Diplomats say Turkey appeared to offer little to Greek Cypriots who wanted full withdrawal of Turkish troops from island
Talks to reunify the divided island of Cyprus collapsed in the early hours of Friday, UN Secretary General Antonio Guterres said after a stormy final session.
"I am deeply sorry to inform you that despite the very strong commitment and engagement of all the delegations and the different parties ... the Conference on Cyprus was closed without an agreement being reached," the UN chief told reporters.
Guterres himself was upbeat when he first joined the talks late last week, describing the negotiations as "highly constructive", and urging the rival Cypriot sides to seize "a historic opportunity to reach a comprehensive settlement to the conflict that has divided Cyprus for too many decades".
But the tone quickly soured and the UN chief flew back to Switzerland early Thursday in a bid to try to end the stalemate that had set in.
Cyprus has been divided since 1974 when Turkish troops invaded and later occupied its northern third in response to an Athens-inspired putsch seeking union with Greece.
The week of talks in the Swiss Alps, hailed by the United Nations as "the best chance" for a deal, ground to a halt as the two sides failed to overcome final obstacles.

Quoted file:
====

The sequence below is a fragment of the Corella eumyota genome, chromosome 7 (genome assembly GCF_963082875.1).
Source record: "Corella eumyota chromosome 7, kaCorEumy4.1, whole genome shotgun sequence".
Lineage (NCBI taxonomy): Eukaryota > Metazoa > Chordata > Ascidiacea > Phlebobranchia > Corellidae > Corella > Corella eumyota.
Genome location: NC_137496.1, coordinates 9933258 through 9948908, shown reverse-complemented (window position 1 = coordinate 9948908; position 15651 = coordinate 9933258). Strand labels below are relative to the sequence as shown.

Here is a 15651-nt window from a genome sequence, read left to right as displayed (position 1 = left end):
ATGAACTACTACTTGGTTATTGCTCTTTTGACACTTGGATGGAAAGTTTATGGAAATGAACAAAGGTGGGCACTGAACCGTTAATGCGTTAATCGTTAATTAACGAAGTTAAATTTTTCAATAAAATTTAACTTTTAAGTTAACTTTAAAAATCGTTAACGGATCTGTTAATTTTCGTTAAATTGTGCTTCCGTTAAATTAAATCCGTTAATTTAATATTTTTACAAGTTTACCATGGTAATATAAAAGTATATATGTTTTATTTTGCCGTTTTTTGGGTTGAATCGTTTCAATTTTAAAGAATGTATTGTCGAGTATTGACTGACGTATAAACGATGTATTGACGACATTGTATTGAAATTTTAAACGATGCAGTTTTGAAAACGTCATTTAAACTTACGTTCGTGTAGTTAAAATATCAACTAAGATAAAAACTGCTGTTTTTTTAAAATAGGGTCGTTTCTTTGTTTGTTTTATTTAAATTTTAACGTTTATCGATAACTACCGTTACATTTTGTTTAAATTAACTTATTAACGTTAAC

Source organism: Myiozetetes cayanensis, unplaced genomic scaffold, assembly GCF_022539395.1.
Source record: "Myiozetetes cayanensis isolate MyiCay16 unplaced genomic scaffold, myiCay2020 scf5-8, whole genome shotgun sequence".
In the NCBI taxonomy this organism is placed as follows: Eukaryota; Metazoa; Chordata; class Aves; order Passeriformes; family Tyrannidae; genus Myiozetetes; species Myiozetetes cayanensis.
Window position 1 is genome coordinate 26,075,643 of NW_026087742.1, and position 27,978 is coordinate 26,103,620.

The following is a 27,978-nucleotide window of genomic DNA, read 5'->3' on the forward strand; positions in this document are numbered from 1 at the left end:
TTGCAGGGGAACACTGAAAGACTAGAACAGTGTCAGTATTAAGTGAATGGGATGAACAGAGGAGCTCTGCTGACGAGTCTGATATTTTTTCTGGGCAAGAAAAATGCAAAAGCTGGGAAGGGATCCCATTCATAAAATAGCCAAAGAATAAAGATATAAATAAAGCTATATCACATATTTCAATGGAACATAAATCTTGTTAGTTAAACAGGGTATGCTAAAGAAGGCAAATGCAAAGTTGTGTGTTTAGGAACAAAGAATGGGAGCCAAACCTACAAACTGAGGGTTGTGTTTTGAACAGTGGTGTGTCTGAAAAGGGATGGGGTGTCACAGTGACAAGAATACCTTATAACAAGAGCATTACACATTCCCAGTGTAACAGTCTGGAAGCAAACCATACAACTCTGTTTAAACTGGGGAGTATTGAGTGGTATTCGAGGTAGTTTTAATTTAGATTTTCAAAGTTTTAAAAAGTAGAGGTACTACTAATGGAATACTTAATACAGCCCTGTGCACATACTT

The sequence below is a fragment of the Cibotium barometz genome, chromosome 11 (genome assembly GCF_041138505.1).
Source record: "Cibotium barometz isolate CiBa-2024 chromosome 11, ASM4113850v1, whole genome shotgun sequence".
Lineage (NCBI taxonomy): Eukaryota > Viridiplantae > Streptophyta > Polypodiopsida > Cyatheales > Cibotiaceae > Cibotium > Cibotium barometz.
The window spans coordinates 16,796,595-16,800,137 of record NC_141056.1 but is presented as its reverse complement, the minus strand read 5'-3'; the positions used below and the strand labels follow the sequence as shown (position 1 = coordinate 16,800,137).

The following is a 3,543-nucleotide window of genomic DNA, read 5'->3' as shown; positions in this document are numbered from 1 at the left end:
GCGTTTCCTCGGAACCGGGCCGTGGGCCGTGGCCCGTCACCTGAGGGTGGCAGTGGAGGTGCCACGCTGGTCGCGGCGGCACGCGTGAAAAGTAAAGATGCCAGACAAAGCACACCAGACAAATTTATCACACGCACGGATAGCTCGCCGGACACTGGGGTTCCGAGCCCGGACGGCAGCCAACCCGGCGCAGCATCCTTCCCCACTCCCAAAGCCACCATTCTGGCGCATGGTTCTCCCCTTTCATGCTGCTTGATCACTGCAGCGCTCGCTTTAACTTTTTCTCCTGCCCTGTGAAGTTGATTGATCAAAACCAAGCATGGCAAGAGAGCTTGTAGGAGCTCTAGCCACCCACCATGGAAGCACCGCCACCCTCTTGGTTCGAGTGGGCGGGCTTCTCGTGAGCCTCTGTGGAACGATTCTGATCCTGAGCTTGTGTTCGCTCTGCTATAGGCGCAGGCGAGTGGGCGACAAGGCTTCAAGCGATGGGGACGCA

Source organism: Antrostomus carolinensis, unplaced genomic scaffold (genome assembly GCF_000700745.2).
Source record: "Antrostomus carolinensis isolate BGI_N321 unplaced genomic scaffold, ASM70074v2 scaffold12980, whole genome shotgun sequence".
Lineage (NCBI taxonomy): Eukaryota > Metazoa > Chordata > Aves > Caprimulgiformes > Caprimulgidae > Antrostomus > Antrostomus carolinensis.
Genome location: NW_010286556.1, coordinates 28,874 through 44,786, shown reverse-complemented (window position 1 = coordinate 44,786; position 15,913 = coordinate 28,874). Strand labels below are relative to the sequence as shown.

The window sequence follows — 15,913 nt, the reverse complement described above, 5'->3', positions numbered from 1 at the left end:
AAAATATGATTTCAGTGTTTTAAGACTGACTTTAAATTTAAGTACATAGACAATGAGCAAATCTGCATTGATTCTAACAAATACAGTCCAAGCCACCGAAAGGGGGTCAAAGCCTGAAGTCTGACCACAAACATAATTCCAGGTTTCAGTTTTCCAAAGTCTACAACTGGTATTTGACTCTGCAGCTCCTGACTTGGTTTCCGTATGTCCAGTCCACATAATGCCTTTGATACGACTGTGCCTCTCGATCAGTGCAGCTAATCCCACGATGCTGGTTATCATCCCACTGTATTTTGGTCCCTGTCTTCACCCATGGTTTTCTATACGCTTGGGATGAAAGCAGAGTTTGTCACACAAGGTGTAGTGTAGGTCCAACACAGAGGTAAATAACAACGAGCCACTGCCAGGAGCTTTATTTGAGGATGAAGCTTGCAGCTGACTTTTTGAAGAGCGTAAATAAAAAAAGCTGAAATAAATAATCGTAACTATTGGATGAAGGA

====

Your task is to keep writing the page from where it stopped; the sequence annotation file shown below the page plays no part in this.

Diplomats said Turkey had appeared to be offering little to Greek Cypriots wanting a full withdrawal of Turkish troops from the island, although the Greek Cypriots had indicated readiness to make concessions on Turkish Cypriot demands for a rotating presidency, the other key issue.
Guterres finally called a halt at 2am local time after a session marred by yelling and drama, a source close to the negotiations said.
"Unfortunately... an agreement was not possible, and the conference was closed without the possibility to bring a solution to this dramatic and long-lasting problem," Guterres said.
"That doesn't mean that other initiatives cannot be developed in order to address the Cyprus problem," he added.
He declined to elaborate on what exactly had caused the talks to collapse, but said there was still a wide gap between the two delegations on a number of questions.
The UN chief, who began the role in January by announcing a "surge of diplomacy for peace", is known for his energy and drive.
But he appeared tired and downcast as he announced the collapse of the talks to a handful of journalists at an impromptu news conference that lasted only three and a half minutes.
Diplomats say that Cyprus should be much simpler to resolve than many other situations where the United Nations hopes for peace, such as the bloody and complex wars in Syria, Yemen, Ukraine, South Sudan, Libya, or the Korean peninsula.
Success in the Cyprus talks would have given Guterres a high profile at the G20 talks in Hamburg, where he is due on Friday, and where he will meet US President Donald Trump, who has promised to cut the US share of UN funding.